S Korea to Conduct New Environmental Survey of THAAD Deployment Site
The South Korean government is planning to carry out an additional, and more extensive survey of possible environmental impacts the deployment of the THAAD missile defense system will have on the Seongju area, the South Korean Defense Ministry said Friday.
MOSCOW (Sputnik) – The ministry also stated that it would soon start consultations with the US authorities on the size of the area, which would become the subject of the survey.
"We are planning to conduct a general environmental impact assessment in accordance with the domestic law for the entire site that was originally planned to be provided to the US military," the Defense Ministry said, as quoted by the Yonhap news agency.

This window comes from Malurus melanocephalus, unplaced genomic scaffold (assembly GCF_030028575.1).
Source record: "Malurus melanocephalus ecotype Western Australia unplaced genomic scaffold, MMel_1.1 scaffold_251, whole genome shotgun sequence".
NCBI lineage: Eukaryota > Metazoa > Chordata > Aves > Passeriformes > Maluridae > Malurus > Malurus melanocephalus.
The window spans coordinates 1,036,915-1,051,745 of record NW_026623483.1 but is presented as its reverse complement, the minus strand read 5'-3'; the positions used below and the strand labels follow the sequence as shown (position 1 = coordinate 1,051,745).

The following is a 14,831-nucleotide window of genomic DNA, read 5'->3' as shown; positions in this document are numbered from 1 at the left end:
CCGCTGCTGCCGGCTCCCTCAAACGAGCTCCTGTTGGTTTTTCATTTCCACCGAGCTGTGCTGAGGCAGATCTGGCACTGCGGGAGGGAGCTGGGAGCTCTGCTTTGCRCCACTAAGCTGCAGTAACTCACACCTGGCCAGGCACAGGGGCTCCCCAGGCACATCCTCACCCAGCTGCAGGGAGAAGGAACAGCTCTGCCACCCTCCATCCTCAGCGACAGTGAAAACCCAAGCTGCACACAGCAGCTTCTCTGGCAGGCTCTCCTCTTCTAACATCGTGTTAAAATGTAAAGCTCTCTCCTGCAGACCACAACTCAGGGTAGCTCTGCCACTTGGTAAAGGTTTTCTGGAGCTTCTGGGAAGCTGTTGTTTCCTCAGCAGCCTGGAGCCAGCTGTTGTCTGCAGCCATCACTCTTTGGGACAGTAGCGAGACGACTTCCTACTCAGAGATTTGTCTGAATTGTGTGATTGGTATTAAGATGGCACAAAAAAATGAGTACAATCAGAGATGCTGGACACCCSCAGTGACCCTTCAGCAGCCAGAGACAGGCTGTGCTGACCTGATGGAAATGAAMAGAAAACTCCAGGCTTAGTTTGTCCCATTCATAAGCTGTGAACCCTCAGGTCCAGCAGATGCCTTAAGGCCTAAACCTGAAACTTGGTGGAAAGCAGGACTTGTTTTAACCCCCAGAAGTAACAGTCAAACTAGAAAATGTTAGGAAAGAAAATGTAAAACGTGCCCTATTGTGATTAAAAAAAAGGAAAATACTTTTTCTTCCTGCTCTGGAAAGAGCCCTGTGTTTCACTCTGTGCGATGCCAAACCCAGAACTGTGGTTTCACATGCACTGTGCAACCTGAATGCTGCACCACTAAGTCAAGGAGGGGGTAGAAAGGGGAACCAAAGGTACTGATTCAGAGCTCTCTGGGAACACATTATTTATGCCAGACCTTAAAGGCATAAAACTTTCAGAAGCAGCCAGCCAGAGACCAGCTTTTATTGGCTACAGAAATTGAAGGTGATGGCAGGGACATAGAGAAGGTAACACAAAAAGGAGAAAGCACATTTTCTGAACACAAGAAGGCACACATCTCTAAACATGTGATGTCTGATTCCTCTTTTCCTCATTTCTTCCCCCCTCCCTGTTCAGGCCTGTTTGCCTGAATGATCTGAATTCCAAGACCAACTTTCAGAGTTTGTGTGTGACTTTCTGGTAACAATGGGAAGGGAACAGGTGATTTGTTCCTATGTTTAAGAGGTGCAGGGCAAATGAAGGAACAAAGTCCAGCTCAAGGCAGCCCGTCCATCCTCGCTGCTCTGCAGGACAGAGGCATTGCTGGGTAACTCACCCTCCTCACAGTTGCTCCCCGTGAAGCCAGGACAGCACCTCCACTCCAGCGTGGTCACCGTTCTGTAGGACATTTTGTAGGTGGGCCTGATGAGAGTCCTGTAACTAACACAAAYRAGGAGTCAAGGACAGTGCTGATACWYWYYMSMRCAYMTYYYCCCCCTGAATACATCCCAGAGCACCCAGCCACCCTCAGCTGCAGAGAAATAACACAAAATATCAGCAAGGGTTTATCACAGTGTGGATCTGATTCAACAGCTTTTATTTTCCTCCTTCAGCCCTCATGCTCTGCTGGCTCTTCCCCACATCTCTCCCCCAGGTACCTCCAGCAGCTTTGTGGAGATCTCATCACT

The agency noted that typically, such a process of assessment took 10 to 15 months, adding that the period could be shortened because former South Korean President Park Geun-Hye's administration had already carried out a small-scale environmental impact survey in December 2016.
The THAAD system deployment was agreed on by the United States and South Korea in July 2016, following five months of negotiations with the previous Korean administration. According to the agreement, Seoul provides a total of 690,000 square meters (170.5 acres) of land for the system in two stages, while Washington pays for the installation and maintenance of it.
THAAD is designed for high-altitude extra-atmospheric interception of short and medium-range missiles and can, if needed, be used against North Korean ballistic missiles. According to the South Korean Defense Ministry, the range of THAAD does not exceed 200 kilometers.
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